Magnified optics over x3 have a place on long range caliber guns (.308/.300/.338 and anything that starts with.4 or.5).

    An Ar15 platform is designed for close quarters. Nothing beats an Exps3 with a G33 – x3.5 magnified optic (shop around and it’s a $900 setup). There is no shot that can be made with a x6 magnifier that can’t be made with the G33!
    Take your $1,200 in savings, get a tax stamp, and suppress your AR-15!

    Can you use a Flat Head screwdriver to screw a Philips Screw? Yes, but why???

  • Bubba July 6, 2017, 9:15 pm

    Dumb. Yeah,…like the majority of people are going to drop $500 – $1000 on a red dot.

  • fteter May 15, 2017, 1:15 pm

    Great article. A slightly different angle regarding magnified scopes: a huge benefit for aging eyes.
    I’m 61. The vision in my dominant eye has gone south over the past 24 months. The only way I can sight in targets beyond 50 feet now is with a magnified scope. Long eye relief magnified scopes mounted in front of the receiver seem to be the sweet spot for me. With a basic LER scope, I can still ring steel plates at 300 yards. No way could I do that anymore with a 1x red dot. The magnified scope is a critical tool in adapting to aging eyes…I’d be out of the long gun game otherwise.

  • Jay April 21, 2017, 12:57 pm

    My comment goes a different way. I want to talk about something other than the article’s technology.
    In the first photo, we se a person tricked out like a soldier getting ready to go in, right down to the military style camouflage uniform.
    Civilian law enforcement officers are not soldiers. You don’t need camouflage uniforms to raid a crack house. The weapons and protective gear, yeah and the training to use them effectively, sure! But to my mind the uniform carries a dangerous mind set- that they are not to “protect and serve,” servants of the populace but, extensions of government there to exercise thee power of the government.
    I agree with the LE having the best in weapons PPE, and training to make both them and those on the other end of those weapons- the innocent bystanders that is, safe as can be. But, let them wear the police/sheriff’s/other LE they worked so hard to earn to remind both them and those in their jurisdictions of who and exactly what they are.
    We might also consider this a dangerous trend in what those departments may be being turned into…
    Just sayin’

  • Jerry August 9, 2016, 12:39 am

    Question: using these 1-6x optics, is there any absolute or lower 1/3 co-witness?

    • Nick October 26, 2016, 7:15 am

      No, there’s no way to cowitness iron sights with a magnified optic; but neither is there a need to.

  • Ed G July 9, 2016, 3:18 pm

    This was a very good article and thank you. As an old guy a lot of guns are just too heavy for me now but Aimpoint is just the thing for my situation. However, I did get a Kahles 1x6x24 (SI1 reticle) and you are spot on that this is a more useful set up. Hope my kids like it as much as I do after I’m gone.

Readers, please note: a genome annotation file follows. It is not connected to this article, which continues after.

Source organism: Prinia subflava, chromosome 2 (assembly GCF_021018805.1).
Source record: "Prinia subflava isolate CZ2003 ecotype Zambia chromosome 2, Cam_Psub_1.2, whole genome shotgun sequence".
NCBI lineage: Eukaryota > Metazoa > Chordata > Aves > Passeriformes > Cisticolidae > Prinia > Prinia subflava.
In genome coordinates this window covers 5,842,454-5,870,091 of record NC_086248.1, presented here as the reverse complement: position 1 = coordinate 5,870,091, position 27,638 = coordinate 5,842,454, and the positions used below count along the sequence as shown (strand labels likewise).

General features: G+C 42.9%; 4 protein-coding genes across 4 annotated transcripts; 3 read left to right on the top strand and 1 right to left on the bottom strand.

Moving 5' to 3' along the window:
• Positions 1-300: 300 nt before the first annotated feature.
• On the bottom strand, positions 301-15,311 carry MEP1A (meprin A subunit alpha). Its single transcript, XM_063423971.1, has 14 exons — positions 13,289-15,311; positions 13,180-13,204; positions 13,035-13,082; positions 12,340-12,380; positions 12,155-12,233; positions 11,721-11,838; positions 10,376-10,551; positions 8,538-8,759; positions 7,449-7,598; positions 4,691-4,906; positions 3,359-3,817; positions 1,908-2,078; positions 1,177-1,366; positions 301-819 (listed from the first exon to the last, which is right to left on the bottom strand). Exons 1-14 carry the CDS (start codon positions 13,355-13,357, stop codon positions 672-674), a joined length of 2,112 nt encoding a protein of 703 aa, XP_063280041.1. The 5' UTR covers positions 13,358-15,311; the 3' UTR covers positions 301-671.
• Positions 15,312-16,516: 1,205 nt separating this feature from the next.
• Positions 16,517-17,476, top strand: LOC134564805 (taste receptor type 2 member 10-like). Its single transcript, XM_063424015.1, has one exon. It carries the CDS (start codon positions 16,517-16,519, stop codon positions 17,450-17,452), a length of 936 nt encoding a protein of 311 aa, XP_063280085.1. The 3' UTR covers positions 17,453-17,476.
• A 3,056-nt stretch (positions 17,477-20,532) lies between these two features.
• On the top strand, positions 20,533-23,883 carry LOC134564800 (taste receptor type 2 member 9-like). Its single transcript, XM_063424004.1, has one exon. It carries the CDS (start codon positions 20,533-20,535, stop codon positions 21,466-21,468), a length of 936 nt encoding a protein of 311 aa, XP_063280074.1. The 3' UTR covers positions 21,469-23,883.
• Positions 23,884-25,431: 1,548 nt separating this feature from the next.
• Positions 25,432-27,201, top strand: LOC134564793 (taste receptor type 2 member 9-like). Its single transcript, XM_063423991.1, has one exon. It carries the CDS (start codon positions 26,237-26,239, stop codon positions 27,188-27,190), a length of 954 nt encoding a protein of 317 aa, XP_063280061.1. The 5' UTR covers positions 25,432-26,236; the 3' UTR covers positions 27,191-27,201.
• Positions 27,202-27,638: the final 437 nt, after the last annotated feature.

• Mongo July 5, 2016, 9:04 am

    Great article. Considering the type of sights/scope/dot for your firearms, in my case, involves one simple aspect….my wife. If I need her to “gun-up”, what is the easiest, most reliable sight she can use, and a low power scope is her choice. No batteries, no muss, no fuss. She practices within 100 yards, so fast sighting with slight magnification for accuracy is key. I cover distance, she covers my six, and 9, and 3 and everywhere else. Even the carbine has a laser zeroed to 35 yards, it helps for quick point and shoot practice, when she doesn’t use the scope for accuracy, it will find that laser fast. Make sure your iron sights stay true if you need to remove optics due to damage. I own red-dots, but not as my first choice. With my advancing age, eyes and reflexes, CQB is something I would prefer to avoid if at all possible, but if needed, bring it into my setting, not theirs.

  • Chris July 4, 2016, 4:32 pm

    I agree with this article. Im running a 3-12x Nikon slughunter on a m92 pap. Most people think that its foolish to set up a 7.62 handgun with a scope until I show them that I can easily out shoot thier fancy ARs anywhere past 50 yards, with a gun not known for accuracy. 3x isnt as nice as a 1x up close, but I am able to easily manage with it at 15 yards. Any closer its more of point and shoot anyway.

  • Robin Miller July 4, 2016, 1:14 pm

    I learned to shoot with open sights “way back when.” Now, in trifocal-ville, I find a red dot sight is the most comfortable thing for me. Let’s face it: I can no longer see reliably enough to spot a target at much more than 100 yards, so why not use something that’s easy on my eyes?

  • Jackpine July 4, 2016, 12:32 pm

    Having spent a considerable amount of time recently considering what’s right for me (trifocals, cataracts in my off eye) I purchased a DPMS Oracle, a Leupold Rifleman 3×9/40 and a set of canted iron sights. This setup was under $750. Good to go from 1 to 250 yards. This article validates my thinking and my choices. Thank you, Mr. Martin.

  • Ronald Gervais July 4, 2016, 10:36 am

    I absolutely agree with the author about advantages of a magnified optic over a red dot. I use a 1-6X and like it very much. For a practical example of this look up nutnfancy’s Youtube channel where he ran a scope against a factory Kel-Tec shooter using a red dot shooting steel plates (that were not freshly painted. Your opponent will not be either) that can be tough to see against the desert background.